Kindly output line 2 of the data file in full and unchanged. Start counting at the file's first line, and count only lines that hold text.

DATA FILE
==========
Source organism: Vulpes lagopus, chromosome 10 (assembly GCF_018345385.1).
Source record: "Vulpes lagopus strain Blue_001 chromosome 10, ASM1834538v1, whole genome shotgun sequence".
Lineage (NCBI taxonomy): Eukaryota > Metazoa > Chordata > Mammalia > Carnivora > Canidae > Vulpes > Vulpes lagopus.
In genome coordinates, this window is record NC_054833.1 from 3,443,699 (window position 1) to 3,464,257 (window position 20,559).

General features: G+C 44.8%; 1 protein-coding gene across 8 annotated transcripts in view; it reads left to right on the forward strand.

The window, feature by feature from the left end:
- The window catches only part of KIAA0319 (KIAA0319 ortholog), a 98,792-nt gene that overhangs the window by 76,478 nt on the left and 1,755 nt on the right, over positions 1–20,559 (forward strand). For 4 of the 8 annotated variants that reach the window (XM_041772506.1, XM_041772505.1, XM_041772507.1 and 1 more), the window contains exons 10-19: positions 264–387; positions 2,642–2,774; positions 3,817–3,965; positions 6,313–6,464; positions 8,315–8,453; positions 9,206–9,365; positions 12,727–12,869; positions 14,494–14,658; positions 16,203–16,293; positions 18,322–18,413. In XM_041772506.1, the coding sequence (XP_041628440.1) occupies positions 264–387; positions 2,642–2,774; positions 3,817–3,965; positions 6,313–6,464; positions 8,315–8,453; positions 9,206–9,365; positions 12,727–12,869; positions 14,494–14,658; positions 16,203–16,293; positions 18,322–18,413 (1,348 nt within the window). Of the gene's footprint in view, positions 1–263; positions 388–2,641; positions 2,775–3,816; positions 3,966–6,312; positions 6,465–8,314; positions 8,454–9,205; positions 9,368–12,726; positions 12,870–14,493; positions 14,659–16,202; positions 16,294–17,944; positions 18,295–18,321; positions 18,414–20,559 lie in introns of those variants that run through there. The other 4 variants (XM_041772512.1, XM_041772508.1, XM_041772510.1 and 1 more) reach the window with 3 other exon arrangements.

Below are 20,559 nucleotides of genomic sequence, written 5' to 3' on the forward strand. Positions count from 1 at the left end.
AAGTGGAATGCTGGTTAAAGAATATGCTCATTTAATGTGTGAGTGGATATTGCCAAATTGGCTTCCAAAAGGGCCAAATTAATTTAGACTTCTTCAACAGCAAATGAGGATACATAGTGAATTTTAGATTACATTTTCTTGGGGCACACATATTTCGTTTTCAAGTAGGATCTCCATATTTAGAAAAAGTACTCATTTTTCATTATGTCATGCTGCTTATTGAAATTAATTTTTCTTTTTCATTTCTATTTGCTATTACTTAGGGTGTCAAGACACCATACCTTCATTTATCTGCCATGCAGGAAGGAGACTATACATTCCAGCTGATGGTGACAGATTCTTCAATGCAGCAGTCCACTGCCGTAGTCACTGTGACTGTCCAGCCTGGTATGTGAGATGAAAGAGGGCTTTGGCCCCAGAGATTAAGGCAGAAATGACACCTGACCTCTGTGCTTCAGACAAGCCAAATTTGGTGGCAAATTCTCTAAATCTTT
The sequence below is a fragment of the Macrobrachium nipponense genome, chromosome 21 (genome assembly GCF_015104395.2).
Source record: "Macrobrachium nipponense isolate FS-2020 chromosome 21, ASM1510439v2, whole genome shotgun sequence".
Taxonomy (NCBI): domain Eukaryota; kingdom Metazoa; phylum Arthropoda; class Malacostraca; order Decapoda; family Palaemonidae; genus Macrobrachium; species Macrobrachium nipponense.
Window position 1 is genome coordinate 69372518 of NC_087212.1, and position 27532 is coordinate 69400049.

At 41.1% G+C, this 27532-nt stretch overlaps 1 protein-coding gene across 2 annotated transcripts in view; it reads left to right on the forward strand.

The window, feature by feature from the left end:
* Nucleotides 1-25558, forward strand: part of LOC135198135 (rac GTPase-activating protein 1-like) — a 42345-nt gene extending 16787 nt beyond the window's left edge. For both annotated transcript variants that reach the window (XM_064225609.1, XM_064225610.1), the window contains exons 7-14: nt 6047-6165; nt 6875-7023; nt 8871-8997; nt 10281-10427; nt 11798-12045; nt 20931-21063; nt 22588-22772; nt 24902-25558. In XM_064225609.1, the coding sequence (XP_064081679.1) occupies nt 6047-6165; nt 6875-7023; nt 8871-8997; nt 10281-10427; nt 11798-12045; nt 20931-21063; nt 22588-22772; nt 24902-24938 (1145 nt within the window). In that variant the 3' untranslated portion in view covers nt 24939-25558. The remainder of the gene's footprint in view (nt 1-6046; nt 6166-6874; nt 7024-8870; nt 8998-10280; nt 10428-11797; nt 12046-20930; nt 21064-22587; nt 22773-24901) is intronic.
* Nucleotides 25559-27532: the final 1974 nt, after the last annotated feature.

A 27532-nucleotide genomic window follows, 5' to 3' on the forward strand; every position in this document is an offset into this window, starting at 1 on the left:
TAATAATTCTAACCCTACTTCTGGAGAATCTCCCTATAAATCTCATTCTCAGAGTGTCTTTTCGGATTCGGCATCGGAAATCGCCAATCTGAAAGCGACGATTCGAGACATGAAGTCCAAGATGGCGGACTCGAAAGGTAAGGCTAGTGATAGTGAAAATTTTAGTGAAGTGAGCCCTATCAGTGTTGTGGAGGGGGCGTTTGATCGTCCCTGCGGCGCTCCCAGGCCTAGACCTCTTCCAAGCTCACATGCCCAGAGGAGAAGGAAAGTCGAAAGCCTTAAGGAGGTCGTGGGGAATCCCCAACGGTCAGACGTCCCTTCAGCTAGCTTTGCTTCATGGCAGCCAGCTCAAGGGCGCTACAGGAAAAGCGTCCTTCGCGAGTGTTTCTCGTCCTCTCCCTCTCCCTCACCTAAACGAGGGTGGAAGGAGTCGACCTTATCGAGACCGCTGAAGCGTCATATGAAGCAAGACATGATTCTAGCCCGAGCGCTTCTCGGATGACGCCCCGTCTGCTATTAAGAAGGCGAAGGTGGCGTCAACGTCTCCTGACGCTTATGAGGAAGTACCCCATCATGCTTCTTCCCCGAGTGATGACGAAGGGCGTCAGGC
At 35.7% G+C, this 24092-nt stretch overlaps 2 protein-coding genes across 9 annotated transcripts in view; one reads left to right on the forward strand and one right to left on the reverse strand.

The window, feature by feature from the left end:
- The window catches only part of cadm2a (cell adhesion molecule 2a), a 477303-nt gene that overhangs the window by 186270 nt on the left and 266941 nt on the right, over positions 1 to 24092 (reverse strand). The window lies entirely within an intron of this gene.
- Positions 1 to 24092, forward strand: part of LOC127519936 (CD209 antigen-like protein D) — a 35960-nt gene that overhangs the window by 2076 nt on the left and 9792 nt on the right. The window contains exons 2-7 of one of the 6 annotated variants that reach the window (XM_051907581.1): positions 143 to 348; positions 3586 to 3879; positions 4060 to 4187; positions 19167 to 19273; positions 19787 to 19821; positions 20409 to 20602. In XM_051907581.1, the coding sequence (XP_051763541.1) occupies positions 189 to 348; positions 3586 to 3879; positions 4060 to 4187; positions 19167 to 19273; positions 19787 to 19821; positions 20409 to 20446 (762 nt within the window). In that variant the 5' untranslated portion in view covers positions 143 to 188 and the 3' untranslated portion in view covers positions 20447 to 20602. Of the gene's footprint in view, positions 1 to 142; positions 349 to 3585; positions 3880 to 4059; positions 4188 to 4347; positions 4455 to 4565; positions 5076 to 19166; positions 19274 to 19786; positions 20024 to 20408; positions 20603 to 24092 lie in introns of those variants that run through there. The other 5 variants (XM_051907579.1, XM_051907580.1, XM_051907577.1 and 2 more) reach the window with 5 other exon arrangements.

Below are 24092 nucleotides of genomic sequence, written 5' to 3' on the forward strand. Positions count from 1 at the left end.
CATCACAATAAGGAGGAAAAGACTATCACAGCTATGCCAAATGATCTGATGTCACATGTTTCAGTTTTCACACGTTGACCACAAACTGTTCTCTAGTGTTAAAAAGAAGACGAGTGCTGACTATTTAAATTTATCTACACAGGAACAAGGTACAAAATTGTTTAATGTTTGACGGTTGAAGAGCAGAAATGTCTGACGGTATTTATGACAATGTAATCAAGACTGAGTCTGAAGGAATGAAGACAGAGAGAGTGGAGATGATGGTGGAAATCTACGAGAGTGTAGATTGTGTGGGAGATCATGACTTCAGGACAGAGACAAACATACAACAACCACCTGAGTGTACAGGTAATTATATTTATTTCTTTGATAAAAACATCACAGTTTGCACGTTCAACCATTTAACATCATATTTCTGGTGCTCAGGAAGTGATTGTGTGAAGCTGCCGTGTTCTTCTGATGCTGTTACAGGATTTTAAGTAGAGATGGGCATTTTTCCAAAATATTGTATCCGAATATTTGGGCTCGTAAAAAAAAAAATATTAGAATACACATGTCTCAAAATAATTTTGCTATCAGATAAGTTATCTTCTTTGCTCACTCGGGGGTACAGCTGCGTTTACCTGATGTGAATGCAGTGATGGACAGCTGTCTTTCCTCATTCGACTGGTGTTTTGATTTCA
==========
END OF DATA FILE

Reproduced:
Source record: "Vulpes lagopus strain Blue_001 chromosome 10, ASM1834538v1, whole genome shotgun sequence".